Justice advocates ask for more ill inmates to be released on medical parole


by QUITA CULPEPPER / KVUE News and photojournalist MATT OLSEN


Posted on October 2, 2012 at 6:03 PM

Updated Tuesday, Oct 2 at 6:21 PM

AUSTIN -- Tuesday the Texas Civil Rights Project demanding the state release more inmates who are seriously ill, and no longer a threat to society.

While there are laws in place that allow that to happen, some justice advocates claim it's not happening often enough. They cite the example of 62-year-old Donald Rash, who is serving 27 years for robbery in a Texas prison. His criminal record includes two other robbery convictions.       

During a news conference Tuesday morning, the Texas Civil Rights Project lobbied for his release.

Michelle Smith and Brian McGivern say Rash can barely walk and is in extremely poor health.

Rash has been eligible for medical parole since 2002 but remains behind bars.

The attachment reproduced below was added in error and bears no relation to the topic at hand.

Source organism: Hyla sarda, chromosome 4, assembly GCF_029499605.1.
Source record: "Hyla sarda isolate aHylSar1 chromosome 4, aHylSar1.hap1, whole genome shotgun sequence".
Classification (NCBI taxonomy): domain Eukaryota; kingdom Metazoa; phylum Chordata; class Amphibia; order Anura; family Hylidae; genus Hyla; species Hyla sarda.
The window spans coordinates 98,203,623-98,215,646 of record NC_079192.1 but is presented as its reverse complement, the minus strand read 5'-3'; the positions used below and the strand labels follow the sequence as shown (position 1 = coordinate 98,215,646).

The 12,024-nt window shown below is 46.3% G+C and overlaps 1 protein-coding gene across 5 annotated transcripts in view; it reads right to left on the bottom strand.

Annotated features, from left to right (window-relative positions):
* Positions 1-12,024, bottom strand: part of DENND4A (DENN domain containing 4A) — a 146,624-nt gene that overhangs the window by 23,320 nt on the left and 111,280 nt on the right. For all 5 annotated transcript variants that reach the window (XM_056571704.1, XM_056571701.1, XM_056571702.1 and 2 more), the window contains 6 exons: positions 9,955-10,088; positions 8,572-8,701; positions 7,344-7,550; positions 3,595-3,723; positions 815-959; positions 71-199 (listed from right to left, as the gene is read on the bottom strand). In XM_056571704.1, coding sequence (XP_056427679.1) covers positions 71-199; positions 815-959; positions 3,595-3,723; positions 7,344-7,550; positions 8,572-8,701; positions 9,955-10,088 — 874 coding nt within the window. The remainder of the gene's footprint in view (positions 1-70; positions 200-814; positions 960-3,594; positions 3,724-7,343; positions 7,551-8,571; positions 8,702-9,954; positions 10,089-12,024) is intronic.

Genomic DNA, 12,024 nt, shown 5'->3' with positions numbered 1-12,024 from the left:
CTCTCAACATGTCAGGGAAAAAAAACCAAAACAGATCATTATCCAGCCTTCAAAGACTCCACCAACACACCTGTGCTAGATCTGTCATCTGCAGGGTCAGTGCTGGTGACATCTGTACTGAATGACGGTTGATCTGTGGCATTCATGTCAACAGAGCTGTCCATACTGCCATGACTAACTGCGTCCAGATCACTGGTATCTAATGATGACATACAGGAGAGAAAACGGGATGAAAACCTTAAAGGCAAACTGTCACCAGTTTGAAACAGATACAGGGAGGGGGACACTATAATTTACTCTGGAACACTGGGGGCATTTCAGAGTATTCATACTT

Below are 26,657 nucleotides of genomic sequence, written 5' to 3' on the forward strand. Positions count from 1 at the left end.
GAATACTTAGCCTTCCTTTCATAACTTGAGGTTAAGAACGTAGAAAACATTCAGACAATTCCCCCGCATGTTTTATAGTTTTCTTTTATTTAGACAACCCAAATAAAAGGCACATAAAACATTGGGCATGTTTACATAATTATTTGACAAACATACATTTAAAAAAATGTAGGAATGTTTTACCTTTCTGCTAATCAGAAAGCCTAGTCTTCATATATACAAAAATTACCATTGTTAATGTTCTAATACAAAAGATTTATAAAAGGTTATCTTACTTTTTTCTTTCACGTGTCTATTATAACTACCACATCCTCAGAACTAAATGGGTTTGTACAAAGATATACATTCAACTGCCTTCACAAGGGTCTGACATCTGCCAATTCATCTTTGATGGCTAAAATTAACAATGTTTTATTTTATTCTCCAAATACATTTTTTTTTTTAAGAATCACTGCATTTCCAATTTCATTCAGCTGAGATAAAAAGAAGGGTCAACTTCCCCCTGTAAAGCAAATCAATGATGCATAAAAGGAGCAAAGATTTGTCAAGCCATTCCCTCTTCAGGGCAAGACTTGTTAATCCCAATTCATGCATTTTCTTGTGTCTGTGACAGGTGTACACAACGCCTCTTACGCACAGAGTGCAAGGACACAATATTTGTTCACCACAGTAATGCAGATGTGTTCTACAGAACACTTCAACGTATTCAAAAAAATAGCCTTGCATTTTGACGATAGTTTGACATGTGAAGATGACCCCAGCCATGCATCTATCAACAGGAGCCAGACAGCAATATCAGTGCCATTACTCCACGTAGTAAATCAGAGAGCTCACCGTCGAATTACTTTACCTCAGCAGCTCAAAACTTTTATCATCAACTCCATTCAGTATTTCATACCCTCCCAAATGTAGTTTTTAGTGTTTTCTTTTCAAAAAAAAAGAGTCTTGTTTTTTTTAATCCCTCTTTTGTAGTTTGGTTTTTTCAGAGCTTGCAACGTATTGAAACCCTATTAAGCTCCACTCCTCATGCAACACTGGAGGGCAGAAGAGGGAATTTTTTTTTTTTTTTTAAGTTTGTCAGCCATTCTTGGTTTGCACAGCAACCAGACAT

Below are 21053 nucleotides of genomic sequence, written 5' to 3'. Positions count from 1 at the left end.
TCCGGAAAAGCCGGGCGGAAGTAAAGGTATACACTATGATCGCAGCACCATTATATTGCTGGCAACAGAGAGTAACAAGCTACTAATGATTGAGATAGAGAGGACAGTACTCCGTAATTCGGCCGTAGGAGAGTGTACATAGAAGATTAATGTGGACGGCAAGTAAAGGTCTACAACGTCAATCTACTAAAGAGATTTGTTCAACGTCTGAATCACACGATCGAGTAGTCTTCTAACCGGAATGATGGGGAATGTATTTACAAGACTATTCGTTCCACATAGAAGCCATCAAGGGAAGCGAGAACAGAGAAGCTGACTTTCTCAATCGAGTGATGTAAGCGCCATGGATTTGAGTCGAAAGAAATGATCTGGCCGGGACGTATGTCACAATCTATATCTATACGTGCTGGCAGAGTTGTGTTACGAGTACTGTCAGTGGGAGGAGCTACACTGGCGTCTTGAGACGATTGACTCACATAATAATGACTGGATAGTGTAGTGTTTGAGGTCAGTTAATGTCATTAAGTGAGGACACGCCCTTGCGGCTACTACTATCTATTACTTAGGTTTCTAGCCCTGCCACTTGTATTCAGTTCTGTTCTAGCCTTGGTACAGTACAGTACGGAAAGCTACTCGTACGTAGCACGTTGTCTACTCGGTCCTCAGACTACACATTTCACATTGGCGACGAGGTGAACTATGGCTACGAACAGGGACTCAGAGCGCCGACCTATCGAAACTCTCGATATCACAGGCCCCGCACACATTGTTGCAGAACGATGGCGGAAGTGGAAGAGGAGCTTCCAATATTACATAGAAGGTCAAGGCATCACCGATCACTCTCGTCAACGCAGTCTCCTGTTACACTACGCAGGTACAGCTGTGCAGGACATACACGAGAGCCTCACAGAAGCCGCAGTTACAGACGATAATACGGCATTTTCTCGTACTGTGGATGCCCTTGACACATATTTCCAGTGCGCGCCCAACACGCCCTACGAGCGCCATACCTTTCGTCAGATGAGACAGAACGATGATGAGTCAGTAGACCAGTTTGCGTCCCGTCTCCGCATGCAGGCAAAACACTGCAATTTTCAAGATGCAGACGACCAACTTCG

“Mr. Rash is a shell of a man who deserved to be on medical parole and not wasting away in prison,” said justice advocate Michelle Smith. “He's not a danger to anybody and is barely alive.”

“We're talking about Mr. Rash today because obviously we care about what happens to him, but he's also a very graphic illustration of the basic dysfunction in a state agency that's contributing to the budget crisis in our state,“ said attorney Brian McGivern.

They say it's time for Texas taxpayers to stop footing the bill for inmates who should be out of prison and on medical parole.

“In Mr. Rash's case, he's a U.S. military veteran. He'd be eligible for free care through the VA,” McGivern said.

According to the Texas Civil Rights project, the state spends almost $2 million every year on its 10 most medically expensive inmates. It claims that money could be better used elsewhere, such as paying for 82 wildland firefighters, 56 paramedics or 48 police officers.

“The board is very aware of what the state's budget situation has been,” said Harry Battson, a spokesman for the State Board of Pardons and Paroles. “The board has increased its votes on parole this past year.”

Poor health isn't the only factor the board considers when deciding whether to grant a medical parole.

“It uses measurements to determine how likely it is for someone to have a successful parole, and so it makes decisions on a case-by-case basis,” Battson said. "The board's first and foremost consideration is always public safety.”

The state has paid tens of thousands of dollars each year for Donald Rash's medical care.

Last year about 100 Texas inmates were granted medical parole out of more than 300 requests.